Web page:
The first Christmas I returned to the place I’d grown up, nearly four months had passed since I had seen my dad, and everything was different. I was different: four months of middle school in a brand new state really does have an effect. And he was different: new life, new home, new versions of us. Dad and I had to learn to live together, the two “bachelors,” as we’d refer to ourselves later on. At first it wasn’t easy. We seemed to circle each other, like two planets caught in different orbits. And that made sense; he was restoring the fullness to a life once dedicated to an eight-year marriage and I was finding my way through the greyish area of accepting a new kind of independence in a world divided by time zones. My parents were no longer a unit and I had to figure out exactly where I fit in the grand scheme of things. It’s much more confusing to sort out your life when it’s spread across states and rooms and people where it once was altogether.
Following the end of my parents’ divorce, my dad moved into a square with three rooms and a backyard full of furniture that didn’t fit in anywhere. I remember walking outside to see an array of weather-weathered chairs and desks, standing sentient in the snow with nowhere to go. Both the inside and the outside of our tiny house reflected a funny cobbling of mismatched pieces of a once very different life.
I strung streamers from the corners of my unfamiliar tiny room, and it felt good to laugh again with my funny dad at the fact that my bed just barely fit between the two side walls, my dresser letting out an exhausted groan as it was pressed into the only remaining corner of space. I didn’t realize how much I’d missed just being around my him until I couldn’t imagine going back to it being normal without him there.
In all honesty, I was just so glad to be home in a place where I could actually tell you the cross streets. Not even the fact that we had zero ornaments and had lost the stockings somewhere in the move could ruin it. On Christmas Eve we went to BI-Mart and bought tacky golden baubles and ornaments that sang whenever you walked by the tree. On Christmas morning I received the typical “toothbrush and chocolate orange combination” in a grocery bag. We couldn’t help but be kind of proud of this ramshackle Christmas in a tiny home that actually felt like home.
Another three months stretched between my dad and I, but then summer came in its hues of green and pink, the smell of lilacs floating in from a neighboring yard. For the first time, I tasted a different kind of freedom, the freedom of only being traced around my tiny city by one parent instead of two. Our blue box home on Allison St. was opportunely located just above the swell of downtown tourism and the public library. I walked everywhere, savoring every moment of my slice of independence. However, this independence came at the price of lemon pasta.
Whatever kind of cook my father was, prior to marrying my mother, was lost in the background of my mother’s tenacious knack for cooking. Don’t question my use of the word ‘tenacious’ because it fits. My mother doesn’t just cook, she conquers, sure to make her version of the récipe far better than the original. And so a new era began, right around the time my intrepid father purchased a little cookbook called, “The Pleasure of Cooking for One.”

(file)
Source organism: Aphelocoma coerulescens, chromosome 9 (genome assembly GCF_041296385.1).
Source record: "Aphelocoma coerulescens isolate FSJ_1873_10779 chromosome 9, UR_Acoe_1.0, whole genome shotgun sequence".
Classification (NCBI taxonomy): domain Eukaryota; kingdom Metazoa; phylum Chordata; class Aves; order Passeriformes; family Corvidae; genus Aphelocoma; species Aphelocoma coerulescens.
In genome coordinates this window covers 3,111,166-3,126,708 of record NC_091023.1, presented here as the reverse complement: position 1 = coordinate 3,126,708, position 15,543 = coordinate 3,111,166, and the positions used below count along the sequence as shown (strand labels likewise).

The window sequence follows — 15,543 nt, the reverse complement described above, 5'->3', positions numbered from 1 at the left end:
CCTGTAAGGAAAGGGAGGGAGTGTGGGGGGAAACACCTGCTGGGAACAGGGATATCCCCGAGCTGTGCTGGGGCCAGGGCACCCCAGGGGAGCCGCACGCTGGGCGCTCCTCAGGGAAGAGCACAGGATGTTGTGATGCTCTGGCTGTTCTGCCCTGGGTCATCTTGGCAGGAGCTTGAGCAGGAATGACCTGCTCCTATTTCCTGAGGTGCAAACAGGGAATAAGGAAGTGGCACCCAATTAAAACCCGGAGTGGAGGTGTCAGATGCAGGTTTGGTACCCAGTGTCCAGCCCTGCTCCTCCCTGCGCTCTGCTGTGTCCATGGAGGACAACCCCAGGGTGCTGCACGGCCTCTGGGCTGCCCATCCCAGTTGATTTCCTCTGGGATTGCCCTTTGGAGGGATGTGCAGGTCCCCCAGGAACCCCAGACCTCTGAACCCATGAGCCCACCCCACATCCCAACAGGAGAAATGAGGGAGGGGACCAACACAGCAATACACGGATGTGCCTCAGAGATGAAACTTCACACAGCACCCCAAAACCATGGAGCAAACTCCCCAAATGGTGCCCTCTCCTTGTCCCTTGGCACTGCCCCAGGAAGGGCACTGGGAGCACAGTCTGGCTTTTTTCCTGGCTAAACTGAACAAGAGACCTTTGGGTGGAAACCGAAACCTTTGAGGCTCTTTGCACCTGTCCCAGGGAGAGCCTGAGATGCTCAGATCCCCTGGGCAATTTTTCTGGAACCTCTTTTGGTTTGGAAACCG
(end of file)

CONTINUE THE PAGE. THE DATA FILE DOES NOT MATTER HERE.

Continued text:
If you’re reading this, Dad, I love you, but let’s be clear that at the very beginning: watching you try to cook for 1.5 people, and more so, eating what you tried to cook for 1.5 people, was far from pleasant. At the forefront of my mind is that goddamn lemon pasta. I get the idea, I really do, but what tried to come across as elegance in noodle form (as the package protested in swirly lemon yellow letters) merely tasted incoherent in my mouth. My dad would make this dish once a week and keep the leftovers for days because nearly every dish in “The Pleasure of Cooking for One” could be served avec un côté de — you guessed it — that lemon-fucking-pasta.The thing is, my dad was so excited to be able to make this ramshackle home built upon rebuilding and leftover lemon pasta. So how could I really complain?
And thus my summer trailed on, days filled with whatever adventure I could find between the library on Gresham St. and the tangled trails of Lithia Park at the base of the plaza. And I could always count on coming home to a strainer of fresh (or reheated) lemon pasta and a few more pictures decorating the walls of our funny little home.
I don’t regret a second of this part of my life. It was hard to rebuild, but both my dad and I learned so very much about the bittersweet taste of starting over again. And yes, that may be the lemon pasta talking, but even that added to the beautiful mess that made up the beginning of life with my dad. In the end I realized that I didn’t need to find myself spread across states, or time zones or rooms; instead I could just count on the feeling of belonging based on the people that filled those places. A place devoid of lemon pasta after I politely asked my dad to stop making it.